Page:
LOVERS, take note. Flowers will definitely cost more this Valentine’s Day.
The Flower Place owner Kelly Eng, 52, said the price of roses, a traditional favourite, would usually go up in the months after the rainy season.
“It is common for roses to cost more following the year end because of the low supply caused by wet weather.
“Even now, we don’t necessarily get the stock that we order because some farmers are also harvesting later,” said Eng, who has been in the business for over 30 years.
While the cost of a single stalk of rose was between 70sen and 80sen on normal days, Eng said the price of roses would cost at least RM3 during Valentine’s Day.
“And because suppliers in Cameron Highlands can’t raise their prices too much, they make up for their earnings by increasing the price of filler flowers such as baby’s breath (gypsophila paniculata) and forget-me-nots (myosotis),” she said, adding that the price of lilies and daisies from the same area had also gone up slightly.
She added that as of now, she was still unsure how much more flowers from Cameron Highlands would cost as suppliers had not yet released their price lists.
According to Eng, the ongoing crackdown on illegal farmers in Cameron Highlands had minimal effect on the price of flowers for Valentine’s Day.
“Of course, it will have some bearing on prices but I think the crackdown would cause a greater impact on the price of chrysanthemums for Chinese New Year,” she said.
Eng noted that should there be a shortage of roses in Cameron Highlands, which was the only place in the country where roses were grown, then there was no choice but to import.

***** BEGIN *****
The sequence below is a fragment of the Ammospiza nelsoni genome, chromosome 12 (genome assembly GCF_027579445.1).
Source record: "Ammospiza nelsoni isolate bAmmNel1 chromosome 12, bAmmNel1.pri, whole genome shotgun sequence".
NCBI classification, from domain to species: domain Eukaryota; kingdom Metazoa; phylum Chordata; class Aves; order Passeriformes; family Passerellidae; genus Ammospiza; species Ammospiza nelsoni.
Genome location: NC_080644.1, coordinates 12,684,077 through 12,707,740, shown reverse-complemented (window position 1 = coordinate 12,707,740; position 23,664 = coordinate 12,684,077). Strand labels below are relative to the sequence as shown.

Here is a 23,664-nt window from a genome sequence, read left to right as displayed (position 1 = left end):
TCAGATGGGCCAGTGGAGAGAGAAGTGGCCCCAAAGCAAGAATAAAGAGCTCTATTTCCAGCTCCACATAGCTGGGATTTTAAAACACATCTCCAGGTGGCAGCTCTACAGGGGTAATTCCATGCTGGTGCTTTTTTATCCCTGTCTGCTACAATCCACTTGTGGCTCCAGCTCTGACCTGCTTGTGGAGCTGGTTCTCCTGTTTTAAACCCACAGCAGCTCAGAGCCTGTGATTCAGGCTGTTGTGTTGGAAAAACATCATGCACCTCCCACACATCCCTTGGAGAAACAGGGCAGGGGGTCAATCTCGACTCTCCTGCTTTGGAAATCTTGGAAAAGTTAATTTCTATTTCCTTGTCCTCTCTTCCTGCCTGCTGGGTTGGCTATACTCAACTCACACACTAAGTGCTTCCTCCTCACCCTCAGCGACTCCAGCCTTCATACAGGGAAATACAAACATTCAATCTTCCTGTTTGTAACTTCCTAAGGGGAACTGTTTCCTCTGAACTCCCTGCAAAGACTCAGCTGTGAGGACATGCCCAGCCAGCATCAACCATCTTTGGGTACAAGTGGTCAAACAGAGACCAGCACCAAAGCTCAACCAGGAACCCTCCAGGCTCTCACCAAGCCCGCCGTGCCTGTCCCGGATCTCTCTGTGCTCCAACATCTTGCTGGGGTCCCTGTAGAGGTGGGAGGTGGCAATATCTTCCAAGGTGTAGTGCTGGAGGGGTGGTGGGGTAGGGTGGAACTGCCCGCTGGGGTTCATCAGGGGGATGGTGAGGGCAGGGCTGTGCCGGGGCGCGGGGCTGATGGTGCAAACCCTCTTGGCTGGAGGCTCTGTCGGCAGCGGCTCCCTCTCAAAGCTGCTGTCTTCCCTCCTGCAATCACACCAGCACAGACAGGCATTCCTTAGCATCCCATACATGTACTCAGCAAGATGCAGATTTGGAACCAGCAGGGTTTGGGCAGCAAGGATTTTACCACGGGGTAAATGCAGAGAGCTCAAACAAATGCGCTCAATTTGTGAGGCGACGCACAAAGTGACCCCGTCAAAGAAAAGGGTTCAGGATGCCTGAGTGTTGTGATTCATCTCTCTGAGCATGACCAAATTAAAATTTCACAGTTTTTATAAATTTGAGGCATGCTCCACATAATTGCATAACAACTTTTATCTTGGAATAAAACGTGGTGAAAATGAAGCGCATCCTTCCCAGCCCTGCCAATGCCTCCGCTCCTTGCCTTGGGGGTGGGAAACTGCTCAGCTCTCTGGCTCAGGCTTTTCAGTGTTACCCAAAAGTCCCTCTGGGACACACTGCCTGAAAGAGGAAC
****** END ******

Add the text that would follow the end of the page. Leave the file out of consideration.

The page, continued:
“Imported flowers will always cost more than locally grown ones because of transportation charges.
“What’s worse is that our ringgit has depreciated of late and so we have to pay more for other flowers such as hydrangeas and tulips, which are brought in from China,” she said.
Even so, Eng said Ipoh folk would not be deterred from buying flowers for their special someone on Valentine’s Day.
“If compared to buying jewellery, perfume or watches, a bouquet of flowers is still the most economical option and it never fails to make an impression.
“In fact, orders for flowers have risen over the years.
“My workers and I have to work round the clock at least two days before Valentine’s Day to meet orders as compared to previously when we could get everything ready on the eve of the occasion,” she said, adding that customers who patronised her shop in Bandar Baru Medan Ipoh ranged from teenagers to those in their 50s.
Ivy Floral & Gifts owner Erin Chew also anticipates higher prices for roses because of a shortage of the flowers in Cameron Highlands.
“The crackdown on illegal immigrants, the incessant rain and constant landslip there have collectively led to shortage of roses.
“I am sure the price of roses will go up by at least 100% and could cost at least RM4 per stalk by Valentine’s Day,” said Chew, who uses double A grade roses for her floral arrangements.
“As such, it would cost customers at least RM10 per rose with wrapping.
“Hence, I try to encourage customers to opt for chocolate or soft toy bouquets instead of roses.
“But even then, roses, especially red ones, remain the most popular choice among customers,” said Chew, whose shop is on Jalan Sultan Abdul Jalil.
The red rose symbolises love, passion, beauty, courage and respect while the number of roses also has significant meaning.
For example, three roses is a profession of “I love you”, 10 roses means, “You are perfect” while 99 roses says, “I will love you for as long as I live”.
Lyna Mong, co-owner of Lyna Florist, also located on Jalan Sultan Abdul Jalil, said there were a few customers who would opt for artificial flowers.
“Some prefer artificial flowers as they are everlasting,” she said.
Mong, 44, said despite having to keep up with the high cost of fresh flowers this Valentine’s Day, she would try to keep her prices as low as possible for the benefit of her customers.
“Times are hard and people are strapped for cash, more so with Valentine’s Day being so near to Chinese New Year.
“I feel it is more important to create a good rapport with my customers than turning a huge profit for that short period,” she reasoned.